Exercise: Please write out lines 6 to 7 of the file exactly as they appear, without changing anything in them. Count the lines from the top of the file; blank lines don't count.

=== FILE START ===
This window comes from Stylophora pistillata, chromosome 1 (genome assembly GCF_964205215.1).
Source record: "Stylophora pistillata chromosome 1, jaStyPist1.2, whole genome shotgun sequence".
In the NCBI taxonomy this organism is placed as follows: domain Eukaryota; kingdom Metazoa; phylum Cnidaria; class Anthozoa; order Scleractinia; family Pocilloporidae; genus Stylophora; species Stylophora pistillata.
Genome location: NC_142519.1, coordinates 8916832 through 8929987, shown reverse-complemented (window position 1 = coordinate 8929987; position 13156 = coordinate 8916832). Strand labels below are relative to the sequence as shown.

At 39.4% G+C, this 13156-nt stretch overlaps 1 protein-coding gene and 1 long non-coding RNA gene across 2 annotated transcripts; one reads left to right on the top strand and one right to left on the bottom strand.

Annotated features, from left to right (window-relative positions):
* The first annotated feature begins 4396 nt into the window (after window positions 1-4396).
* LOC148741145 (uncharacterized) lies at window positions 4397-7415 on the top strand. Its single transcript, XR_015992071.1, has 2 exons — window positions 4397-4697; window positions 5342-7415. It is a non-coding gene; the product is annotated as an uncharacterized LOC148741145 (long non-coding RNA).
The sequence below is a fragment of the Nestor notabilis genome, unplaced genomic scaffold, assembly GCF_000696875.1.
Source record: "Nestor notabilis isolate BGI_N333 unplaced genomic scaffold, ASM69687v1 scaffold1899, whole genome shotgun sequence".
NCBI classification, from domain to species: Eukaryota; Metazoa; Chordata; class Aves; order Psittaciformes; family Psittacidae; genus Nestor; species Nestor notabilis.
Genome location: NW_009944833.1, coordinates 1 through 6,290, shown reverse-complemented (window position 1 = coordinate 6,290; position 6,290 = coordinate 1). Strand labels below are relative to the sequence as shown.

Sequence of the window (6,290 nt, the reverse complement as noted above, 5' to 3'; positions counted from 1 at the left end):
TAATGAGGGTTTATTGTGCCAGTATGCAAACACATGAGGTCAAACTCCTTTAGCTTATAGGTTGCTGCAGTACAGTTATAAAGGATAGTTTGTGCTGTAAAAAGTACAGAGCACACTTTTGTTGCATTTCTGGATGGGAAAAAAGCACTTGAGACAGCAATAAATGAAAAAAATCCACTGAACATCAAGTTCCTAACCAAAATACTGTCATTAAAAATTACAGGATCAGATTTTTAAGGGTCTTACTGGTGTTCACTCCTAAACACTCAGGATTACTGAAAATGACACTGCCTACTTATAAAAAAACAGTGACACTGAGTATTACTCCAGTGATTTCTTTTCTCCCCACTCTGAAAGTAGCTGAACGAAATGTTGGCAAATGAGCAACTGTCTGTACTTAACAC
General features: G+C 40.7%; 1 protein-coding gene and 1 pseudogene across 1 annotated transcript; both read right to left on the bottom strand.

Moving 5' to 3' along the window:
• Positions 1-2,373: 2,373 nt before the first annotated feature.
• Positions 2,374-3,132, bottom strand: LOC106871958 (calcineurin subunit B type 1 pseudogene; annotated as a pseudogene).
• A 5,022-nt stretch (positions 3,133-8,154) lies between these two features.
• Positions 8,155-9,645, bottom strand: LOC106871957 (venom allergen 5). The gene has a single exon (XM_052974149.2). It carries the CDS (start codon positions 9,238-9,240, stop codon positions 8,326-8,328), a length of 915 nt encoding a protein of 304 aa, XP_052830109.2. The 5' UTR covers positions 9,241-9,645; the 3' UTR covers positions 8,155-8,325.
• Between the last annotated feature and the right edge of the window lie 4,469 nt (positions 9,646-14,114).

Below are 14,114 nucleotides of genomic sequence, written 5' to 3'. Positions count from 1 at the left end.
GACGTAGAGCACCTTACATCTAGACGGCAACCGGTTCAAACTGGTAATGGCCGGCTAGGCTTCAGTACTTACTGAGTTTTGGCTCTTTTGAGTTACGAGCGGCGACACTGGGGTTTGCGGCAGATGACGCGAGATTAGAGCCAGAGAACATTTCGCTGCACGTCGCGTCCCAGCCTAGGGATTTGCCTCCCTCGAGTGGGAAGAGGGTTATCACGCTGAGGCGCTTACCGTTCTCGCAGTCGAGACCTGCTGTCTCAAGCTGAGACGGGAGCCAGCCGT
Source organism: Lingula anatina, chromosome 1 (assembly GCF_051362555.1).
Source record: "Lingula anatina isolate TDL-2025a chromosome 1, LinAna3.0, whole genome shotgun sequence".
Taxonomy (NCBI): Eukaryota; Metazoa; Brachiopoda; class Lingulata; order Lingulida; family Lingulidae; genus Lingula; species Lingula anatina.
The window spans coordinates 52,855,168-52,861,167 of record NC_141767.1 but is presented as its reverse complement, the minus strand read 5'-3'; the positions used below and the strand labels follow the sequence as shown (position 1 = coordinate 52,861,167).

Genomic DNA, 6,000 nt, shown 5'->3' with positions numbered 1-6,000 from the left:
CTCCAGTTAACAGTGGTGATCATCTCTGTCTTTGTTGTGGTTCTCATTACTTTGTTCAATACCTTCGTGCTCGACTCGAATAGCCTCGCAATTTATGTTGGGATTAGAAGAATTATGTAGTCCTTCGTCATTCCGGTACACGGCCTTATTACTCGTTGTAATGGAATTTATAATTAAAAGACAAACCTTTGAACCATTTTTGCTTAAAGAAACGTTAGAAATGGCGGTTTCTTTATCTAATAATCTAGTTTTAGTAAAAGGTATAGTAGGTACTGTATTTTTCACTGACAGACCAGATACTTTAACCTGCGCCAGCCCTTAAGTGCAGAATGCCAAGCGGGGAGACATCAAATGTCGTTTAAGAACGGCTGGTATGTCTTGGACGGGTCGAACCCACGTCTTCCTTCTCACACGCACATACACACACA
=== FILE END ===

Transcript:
Annotated features, from left to right (window-relative positions):
* The first annotated feature begins 4396 nt into the window (after window positions 1-4396).